So I actually spoke, well this is about the time that you reached out to me- Carmel reached out to me who works for you. And I had a great conversation with her about freelancing. And it was something that had been in the back of my head. And I really wasn’t sure about it. And I also got ‘Hey It Gets Better’ which I’m turning into a business and I was seeing loads of things. And I just decided, I just had like a thought about what do I want to achieve in life? And what is going to get me there? And you know, I want to in the grand scheme of things, I want to have my own business. I want to work with people, especially female founders to spread their messages. I want to have like a purpose-driven life. But I do want to house as well, so I do need to make money. And that time made me think okay, do I have to go into another agency job? Do I have to? What are my choices? And it was a lot of thinking and then I decided to go freelance. It’s not that great, like I’m not kind of girl-bossing it like you see on Instagram. Like I hate that word, but you know, that’s the image that you think. Like it’s not like that at all. But it’s an experience.
I know what the freelance life is like, and particularly at the beginning, rollercoaster doesn’t even do it justice. Your mood can shift not just by the day, but by the hour, or by the phone call, or the response to the email that you just sent out. Whether you’re ignored or whether someone replies, it is a lot.
Yeah, I think it’s massive, especially going freelance at this time with Christmas coming up. I had to announce that everyone’s Christmas presents have just like been massively downgraded. I was like, my sister’s the only one I got before I lost my job, so I was like, you’ve got a great Christmas present. Everyone else, lower your expectations. And it is really like, what I’ve been feeling lately was the financial uncertainty. And it’s like, okay, well I don’t actually know when my next paycheck is coming. Like you said it does change hourly. Like I have times where I’m really in the groove of things. And I’m like, this is brilliant, this is gonna be so successful. And then I have like two hours a day where I’m like, but when am I going to get paid?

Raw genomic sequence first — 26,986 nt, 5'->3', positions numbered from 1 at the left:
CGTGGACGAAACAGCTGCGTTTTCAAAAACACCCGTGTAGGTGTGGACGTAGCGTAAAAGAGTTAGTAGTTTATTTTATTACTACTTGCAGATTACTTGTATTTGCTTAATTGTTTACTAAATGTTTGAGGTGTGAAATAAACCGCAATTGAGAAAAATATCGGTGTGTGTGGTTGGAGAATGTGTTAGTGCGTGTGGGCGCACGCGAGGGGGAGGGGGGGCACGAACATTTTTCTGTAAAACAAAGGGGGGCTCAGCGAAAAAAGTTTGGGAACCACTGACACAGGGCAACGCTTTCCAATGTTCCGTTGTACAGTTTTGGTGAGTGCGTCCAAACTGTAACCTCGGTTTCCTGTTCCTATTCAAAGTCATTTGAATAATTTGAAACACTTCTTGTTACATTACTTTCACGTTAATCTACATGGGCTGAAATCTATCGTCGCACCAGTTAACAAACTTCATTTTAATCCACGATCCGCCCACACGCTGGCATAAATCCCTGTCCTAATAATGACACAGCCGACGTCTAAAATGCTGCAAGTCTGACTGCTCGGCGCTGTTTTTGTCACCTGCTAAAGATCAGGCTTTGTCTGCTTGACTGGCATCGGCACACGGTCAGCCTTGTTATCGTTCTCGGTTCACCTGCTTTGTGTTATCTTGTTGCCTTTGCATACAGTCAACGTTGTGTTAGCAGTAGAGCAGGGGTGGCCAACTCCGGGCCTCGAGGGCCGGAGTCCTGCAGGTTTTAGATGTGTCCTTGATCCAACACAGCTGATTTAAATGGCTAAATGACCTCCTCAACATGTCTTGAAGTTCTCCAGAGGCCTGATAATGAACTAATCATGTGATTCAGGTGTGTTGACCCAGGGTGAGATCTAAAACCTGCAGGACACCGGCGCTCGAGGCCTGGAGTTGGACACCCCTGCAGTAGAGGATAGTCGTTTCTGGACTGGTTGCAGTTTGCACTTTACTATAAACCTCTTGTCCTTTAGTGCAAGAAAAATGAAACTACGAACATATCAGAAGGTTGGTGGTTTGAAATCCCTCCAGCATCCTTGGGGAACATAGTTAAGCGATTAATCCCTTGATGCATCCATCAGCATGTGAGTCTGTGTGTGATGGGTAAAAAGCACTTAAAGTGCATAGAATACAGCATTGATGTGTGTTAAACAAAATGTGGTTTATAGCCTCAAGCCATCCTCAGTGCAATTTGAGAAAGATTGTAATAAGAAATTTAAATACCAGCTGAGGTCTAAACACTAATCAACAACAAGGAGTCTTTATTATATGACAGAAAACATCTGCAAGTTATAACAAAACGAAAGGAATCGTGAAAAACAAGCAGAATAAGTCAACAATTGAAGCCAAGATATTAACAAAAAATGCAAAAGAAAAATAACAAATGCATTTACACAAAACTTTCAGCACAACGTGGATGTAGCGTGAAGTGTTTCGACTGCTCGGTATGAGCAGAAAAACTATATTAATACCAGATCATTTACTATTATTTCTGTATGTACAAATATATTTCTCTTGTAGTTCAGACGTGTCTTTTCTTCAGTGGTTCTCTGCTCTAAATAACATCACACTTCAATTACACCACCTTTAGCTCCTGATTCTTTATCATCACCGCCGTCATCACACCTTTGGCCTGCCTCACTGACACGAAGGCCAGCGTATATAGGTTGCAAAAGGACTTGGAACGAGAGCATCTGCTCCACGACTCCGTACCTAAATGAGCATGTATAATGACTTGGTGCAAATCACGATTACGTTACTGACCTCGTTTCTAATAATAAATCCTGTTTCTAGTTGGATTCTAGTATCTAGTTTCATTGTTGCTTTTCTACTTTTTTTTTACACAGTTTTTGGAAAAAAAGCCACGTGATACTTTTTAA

And so are you really treating this as a learning experience, and you’re trying not to put too much pressure on the outcome, you’re not setting yourself too many targets in terms of, I must have this number of clients by the end of the year, I must be making X amount of money and that needs to be going up month by month?
When you freelance, obviously, like, you’re in charge of bringing in the money and finding the work. And I had literally, like two days, where I didn’t do anything. And then I was constantly beating myself up. I was like, you can’t be doing this, if you want to do this, Katie, you have to be working all the time. But that’s just a recipe for burnout. I think you know, one thing I have to say is that it’s really tough. And accept that it’s quite tough, especially in the beginning. And forgive yourself when you make mistakes, or when you need to, like you’re only human, you’re gonna need to chill out. There’s shows on Netflix to be watched, as I have found. I think I wrote something like in my monthly goals to earn £500 this month. And I’ve already been like, I’m going to give freelancing a real go and so far, like even though its ups and downs, I’ve actually really enjoyed it because I’ve got the chance to work on some really like amazing projects lined up that I really care about that I wouldn’t have if I was in an agency.
What a brilliant point to end on. Thank you so much, Katie. It’s been quite a rollercoaster story, but I’m so pleased you’re doing well with the freelance life and I’ve really enjoyed our conversation and I’m sure everyone listening has too, so thank you.